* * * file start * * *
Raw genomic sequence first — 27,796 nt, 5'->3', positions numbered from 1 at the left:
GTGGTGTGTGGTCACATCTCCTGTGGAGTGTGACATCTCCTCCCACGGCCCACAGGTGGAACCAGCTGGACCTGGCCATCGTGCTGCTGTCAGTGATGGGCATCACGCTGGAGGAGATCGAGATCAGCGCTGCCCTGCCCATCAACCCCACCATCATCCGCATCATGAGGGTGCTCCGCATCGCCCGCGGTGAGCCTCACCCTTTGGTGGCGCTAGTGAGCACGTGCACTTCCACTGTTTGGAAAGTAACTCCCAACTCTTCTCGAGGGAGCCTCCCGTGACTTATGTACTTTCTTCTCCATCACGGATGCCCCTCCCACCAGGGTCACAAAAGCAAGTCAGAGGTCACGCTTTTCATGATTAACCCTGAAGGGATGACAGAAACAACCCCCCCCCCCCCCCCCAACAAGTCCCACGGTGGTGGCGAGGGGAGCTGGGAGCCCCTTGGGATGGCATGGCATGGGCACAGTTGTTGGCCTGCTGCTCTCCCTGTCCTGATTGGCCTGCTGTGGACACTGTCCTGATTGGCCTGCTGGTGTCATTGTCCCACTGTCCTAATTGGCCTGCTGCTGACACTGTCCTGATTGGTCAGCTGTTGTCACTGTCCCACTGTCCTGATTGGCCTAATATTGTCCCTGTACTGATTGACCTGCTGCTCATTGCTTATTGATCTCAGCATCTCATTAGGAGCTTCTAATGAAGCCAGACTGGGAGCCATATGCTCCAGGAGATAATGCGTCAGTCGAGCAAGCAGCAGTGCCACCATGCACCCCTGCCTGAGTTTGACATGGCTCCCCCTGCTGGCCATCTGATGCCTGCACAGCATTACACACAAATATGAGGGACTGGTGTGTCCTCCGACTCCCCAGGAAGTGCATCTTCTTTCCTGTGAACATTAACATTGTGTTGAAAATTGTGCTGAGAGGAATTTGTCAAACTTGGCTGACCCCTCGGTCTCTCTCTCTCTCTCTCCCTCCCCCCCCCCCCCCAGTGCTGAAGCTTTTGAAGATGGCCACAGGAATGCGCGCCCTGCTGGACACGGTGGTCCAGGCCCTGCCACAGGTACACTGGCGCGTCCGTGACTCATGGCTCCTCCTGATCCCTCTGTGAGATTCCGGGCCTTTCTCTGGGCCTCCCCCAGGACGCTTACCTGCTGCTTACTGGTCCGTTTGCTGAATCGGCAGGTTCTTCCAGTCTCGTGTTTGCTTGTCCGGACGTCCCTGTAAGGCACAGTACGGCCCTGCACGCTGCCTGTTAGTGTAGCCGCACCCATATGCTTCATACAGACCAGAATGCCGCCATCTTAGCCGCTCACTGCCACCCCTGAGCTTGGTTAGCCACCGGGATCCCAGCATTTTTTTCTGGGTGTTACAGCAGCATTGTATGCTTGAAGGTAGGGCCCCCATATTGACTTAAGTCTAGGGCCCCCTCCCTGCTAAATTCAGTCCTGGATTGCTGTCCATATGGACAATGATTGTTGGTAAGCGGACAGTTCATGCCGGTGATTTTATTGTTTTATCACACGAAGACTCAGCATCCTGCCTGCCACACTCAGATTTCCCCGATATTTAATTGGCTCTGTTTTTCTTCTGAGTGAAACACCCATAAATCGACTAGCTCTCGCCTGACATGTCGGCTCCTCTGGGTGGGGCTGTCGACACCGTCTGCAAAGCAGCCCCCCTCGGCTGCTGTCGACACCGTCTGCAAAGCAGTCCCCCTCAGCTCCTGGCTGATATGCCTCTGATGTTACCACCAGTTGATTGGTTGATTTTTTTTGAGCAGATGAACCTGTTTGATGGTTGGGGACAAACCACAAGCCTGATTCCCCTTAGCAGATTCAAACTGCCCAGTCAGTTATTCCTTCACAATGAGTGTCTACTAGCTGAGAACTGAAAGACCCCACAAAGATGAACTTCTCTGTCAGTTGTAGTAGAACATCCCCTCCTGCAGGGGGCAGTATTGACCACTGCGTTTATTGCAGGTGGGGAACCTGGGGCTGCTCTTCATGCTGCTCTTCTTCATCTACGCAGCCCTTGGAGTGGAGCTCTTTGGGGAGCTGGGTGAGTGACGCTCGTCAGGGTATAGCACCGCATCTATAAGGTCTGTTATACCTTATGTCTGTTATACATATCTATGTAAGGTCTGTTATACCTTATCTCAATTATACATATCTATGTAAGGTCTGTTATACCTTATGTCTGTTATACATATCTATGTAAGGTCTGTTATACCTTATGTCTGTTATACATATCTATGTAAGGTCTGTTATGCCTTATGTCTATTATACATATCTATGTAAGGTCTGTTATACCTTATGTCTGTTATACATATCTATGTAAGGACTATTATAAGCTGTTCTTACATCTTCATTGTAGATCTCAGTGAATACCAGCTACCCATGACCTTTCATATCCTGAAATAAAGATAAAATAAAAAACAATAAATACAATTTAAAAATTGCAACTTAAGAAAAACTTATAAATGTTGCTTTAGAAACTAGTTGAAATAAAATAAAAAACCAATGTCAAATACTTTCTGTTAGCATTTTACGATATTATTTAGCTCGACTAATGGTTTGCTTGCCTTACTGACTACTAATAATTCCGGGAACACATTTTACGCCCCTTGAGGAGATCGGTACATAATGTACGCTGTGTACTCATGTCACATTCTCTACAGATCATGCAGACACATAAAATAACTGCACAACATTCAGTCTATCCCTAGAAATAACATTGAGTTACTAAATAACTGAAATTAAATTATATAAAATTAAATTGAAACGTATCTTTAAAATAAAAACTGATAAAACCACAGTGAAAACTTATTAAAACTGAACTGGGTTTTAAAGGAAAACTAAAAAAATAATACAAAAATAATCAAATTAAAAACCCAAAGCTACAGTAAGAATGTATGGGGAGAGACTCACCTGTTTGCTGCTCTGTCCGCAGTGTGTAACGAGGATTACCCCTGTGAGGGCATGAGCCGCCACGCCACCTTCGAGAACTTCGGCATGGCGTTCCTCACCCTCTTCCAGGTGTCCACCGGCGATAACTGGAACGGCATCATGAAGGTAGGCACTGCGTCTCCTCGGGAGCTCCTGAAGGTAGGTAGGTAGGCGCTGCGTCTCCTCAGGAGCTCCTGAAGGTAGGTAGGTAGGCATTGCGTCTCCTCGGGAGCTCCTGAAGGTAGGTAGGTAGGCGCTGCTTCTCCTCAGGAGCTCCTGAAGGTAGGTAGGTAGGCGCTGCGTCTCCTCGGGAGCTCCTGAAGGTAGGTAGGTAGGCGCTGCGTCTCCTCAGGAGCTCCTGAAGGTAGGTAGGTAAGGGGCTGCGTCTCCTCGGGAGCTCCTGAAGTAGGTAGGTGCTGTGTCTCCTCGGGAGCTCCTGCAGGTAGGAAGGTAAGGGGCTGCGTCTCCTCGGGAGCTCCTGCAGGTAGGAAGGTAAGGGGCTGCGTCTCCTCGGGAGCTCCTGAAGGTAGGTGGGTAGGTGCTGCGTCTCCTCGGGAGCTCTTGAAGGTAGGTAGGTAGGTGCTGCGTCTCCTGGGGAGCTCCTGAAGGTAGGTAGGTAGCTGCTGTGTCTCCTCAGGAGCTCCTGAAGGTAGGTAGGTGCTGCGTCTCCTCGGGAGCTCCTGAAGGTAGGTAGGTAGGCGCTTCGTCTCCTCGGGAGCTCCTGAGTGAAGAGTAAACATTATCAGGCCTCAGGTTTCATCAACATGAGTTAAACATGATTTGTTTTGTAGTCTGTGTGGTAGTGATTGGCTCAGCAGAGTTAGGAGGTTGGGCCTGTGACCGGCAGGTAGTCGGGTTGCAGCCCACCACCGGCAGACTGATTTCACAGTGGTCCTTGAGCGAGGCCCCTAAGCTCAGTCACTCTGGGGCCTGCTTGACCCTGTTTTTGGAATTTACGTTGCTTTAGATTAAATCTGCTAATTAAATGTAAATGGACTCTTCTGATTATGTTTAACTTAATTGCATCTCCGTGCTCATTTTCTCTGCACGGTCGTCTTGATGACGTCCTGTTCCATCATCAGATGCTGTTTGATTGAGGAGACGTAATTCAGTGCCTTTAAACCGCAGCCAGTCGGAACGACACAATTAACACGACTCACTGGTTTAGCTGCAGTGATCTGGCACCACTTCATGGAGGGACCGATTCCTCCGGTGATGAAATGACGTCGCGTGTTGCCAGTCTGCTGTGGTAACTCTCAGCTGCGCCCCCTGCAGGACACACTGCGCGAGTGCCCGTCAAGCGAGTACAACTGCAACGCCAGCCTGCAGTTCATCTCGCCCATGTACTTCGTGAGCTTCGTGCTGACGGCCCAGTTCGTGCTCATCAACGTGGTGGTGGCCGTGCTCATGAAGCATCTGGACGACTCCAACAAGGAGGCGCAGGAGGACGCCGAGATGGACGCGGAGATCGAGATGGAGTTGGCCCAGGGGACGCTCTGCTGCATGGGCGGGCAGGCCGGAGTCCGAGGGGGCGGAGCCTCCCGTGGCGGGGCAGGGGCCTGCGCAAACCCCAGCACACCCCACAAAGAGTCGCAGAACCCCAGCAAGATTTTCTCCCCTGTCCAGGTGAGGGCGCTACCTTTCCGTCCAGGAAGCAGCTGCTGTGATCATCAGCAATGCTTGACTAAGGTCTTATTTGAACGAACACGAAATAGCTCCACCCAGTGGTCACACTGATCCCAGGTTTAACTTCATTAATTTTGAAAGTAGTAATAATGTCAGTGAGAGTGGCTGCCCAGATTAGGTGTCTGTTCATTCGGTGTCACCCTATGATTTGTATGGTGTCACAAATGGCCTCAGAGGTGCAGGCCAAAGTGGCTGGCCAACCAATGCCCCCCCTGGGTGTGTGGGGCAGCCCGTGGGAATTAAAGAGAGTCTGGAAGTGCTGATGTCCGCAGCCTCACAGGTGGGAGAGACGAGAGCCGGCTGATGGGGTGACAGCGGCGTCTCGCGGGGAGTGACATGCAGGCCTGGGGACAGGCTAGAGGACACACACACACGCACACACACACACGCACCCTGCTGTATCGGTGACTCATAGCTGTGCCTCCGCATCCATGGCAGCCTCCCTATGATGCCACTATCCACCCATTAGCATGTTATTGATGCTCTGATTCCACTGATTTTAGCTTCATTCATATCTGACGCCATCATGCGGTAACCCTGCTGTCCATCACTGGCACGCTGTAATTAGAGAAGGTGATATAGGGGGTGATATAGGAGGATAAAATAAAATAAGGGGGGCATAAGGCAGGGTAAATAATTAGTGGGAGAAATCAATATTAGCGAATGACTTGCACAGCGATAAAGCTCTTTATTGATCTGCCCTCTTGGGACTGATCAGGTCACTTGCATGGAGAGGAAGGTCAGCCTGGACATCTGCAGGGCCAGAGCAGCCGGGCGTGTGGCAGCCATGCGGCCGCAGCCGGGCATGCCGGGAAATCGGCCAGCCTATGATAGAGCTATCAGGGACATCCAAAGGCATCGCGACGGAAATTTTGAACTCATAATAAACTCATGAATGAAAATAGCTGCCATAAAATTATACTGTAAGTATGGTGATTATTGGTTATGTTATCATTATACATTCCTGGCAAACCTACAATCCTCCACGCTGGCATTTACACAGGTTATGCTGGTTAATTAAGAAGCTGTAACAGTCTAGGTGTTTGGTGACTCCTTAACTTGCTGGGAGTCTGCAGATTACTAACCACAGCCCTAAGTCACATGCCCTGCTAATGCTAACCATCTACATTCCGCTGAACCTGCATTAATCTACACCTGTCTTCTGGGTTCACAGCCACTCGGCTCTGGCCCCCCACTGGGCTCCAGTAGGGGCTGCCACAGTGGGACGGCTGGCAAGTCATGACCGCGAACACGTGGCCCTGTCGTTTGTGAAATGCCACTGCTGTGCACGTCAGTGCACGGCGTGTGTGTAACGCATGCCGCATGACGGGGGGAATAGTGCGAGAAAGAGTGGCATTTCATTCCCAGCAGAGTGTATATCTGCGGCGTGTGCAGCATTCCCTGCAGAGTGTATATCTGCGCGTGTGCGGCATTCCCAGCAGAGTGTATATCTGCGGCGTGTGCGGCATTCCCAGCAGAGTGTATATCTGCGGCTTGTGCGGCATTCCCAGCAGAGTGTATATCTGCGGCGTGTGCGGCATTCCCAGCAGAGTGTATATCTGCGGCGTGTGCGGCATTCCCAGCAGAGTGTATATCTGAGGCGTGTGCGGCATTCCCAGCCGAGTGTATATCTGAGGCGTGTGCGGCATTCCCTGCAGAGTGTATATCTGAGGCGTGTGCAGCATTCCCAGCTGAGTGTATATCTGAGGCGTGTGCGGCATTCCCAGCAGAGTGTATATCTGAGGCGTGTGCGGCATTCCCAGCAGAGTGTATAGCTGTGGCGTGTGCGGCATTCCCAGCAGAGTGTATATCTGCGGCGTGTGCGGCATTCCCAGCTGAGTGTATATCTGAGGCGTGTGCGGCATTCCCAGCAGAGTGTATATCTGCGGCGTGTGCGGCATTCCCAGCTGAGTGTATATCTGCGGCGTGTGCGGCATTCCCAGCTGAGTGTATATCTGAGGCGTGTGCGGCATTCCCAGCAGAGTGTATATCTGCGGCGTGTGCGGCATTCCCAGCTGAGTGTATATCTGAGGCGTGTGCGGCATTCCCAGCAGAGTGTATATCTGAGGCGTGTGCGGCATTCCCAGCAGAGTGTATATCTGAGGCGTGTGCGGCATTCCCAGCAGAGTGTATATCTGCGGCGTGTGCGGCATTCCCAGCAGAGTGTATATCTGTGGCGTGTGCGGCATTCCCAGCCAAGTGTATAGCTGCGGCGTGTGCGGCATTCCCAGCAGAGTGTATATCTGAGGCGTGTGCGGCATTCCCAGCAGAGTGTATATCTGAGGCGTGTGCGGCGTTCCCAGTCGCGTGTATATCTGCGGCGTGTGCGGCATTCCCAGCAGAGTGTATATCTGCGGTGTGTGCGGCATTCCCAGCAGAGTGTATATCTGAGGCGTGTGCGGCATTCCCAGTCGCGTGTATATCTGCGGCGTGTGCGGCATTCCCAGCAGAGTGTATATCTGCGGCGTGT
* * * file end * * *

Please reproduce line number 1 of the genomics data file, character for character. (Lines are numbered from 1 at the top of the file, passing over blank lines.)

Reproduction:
Raw genomic sequence first — 27,796 nt, 5'->3', positions numbered from 1 at the left: